chemicals found in our drinking water, prescription drugs.
This time, though, it is not the fault of a big bad corporation
polluting our water. The traces of pharmaceuticals found in water sources
downstream from sewage treatment plants seems to indicate that many people are
flushing away their expired and unneeded medications. Read More
Let’s face it, we have to have water to survive, but where
should we go to find safe, clean, great tasting drinking water? I read an article in the Washington Post that
does a really good job of highlighting this dilemma and also offers some water
quality facts that everyone should know. I highly recommend it to anyone who
wants to get a better picture of the water quality issues we face.
To start with what options do we have? Fortunately most of
us have access to some form of reliable water supply; unfortunately this same water
source most likely contains contaminants of some variety. Read More
Warnings have been issued to boil water before using it for drinking or cooking due to flooding in parts of Massachusetts and Tennessee.
Please be sure to follow appropriate safety procedures if you live in an area where your drinking water has become contaminated. Here are some helpful tips to follow…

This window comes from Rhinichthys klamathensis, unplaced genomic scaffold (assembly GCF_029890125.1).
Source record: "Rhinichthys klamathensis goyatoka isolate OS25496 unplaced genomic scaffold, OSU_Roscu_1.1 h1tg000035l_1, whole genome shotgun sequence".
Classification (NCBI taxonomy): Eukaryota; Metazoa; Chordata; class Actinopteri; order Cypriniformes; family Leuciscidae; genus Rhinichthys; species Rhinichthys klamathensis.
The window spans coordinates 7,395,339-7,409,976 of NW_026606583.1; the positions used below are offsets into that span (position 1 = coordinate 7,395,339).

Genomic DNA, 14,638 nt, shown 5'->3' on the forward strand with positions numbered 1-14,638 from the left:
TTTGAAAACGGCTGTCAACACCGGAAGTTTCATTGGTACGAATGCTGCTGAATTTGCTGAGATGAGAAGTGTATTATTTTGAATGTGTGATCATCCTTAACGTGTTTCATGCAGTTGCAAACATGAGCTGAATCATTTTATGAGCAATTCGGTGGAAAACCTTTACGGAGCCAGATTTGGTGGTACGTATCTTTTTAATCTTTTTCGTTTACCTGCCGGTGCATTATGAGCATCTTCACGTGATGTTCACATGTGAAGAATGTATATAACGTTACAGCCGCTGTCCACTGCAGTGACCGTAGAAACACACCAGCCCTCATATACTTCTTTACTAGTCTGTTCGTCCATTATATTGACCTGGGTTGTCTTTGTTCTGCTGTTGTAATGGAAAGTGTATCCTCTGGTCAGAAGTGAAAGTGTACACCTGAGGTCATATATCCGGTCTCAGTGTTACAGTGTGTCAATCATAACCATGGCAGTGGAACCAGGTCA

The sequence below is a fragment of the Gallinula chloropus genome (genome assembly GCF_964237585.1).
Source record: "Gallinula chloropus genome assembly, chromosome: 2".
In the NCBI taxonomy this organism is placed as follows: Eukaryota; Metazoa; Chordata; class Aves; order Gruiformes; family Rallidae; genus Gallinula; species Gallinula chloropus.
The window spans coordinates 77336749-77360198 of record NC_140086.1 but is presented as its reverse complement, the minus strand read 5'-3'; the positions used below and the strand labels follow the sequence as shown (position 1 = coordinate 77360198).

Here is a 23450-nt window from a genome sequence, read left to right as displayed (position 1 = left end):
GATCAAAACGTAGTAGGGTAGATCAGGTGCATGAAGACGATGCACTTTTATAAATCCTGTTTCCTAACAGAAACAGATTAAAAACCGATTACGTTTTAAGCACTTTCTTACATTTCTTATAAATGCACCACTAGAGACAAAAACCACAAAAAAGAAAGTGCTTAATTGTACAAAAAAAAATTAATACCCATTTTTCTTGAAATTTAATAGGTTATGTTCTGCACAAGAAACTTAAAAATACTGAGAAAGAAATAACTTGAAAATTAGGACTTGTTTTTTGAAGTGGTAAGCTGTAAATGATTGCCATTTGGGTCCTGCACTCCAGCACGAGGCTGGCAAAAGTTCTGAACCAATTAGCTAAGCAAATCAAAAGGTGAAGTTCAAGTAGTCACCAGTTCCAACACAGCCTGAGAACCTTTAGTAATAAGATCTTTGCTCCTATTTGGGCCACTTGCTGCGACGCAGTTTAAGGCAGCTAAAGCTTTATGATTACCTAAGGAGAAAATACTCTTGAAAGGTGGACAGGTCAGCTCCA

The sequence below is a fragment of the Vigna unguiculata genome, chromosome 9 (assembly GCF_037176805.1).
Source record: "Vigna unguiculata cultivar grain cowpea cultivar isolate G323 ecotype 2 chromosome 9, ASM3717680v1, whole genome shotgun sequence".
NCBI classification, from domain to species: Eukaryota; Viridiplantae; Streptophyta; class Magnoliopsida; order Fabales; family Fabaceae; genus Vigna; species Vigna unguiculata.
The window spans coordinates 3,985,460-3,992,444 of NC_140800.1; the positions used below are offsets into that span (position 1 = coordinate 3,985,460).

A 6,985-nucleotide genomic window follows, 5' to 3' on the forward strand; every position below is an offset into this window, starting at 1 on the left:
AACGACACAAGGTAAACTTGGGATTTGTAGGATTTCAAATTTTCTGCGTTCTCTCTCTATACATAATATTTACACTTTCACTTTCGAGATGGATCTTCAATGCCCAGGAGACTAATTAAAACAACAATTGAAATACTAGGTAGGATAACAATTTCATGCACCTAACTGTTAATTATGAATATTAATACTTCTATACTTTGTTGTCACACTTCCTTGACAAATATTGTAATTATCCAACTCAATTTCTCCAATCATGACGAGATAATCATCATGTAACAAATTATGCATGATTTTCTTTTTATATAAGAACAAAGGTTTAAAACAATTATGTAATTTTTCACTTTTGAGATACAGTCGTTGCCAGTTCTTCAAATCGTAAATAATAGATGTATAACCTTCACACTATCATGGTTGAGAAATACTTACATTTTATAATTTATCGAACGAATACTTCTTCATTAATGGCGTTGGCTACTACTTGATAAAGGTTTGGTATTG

- There may be unknown contaminants in water that may or may
not be on list of impurities removed by an installed filter. Fridge
filters do not remove minerals, for example.
Immediately turn off water connection to fridge
- Replace all filters (faucet, fridge) that were installed when water went bad, after 'all clear' is given.
A lot of attention has been given to the many issues surrounding bottled water. Two of the biggest concerns that have come forward are the environmental impact of disposing of so many plastic water bottles and also the quality of your drinking water. Studies have shown that a very low percentage of plastic water bottles are actually recycled resulting in a great deal of waste. In addition, many companies do not perform any extra steps to treat and purify your drinking water and are simply filling plastic bottles from a municipal water source.
If those reasons are not enough to convince you to look for other sources for safe, great tasting drinking water, here is one more: cost. Read More
The Centers for Disease Control and Prevention have created a new website dedicated to the safety of our drinking water.
Topics discussed include:
- Public Water Systems
- Private Water Systems
- Water Flouridation
- Camping, Hiking, Travel
- Bottled Water
From the site:
Whether you receive your drinking water from the tap, via
commercially-bottled water, or through a personal filtration device, it
is important to know where your water comes from, how it has been
treated, and whether it is safe to drink!
CDC Drinking Water Home Page: http://www.cdc.gov/healthywater/drinking/index.html Read More
PlentyMag.com has a nice article touting the benefits of switching from bottled water back to filtered tap water. Also contains links to so good resources including the EPA's Safe Water site.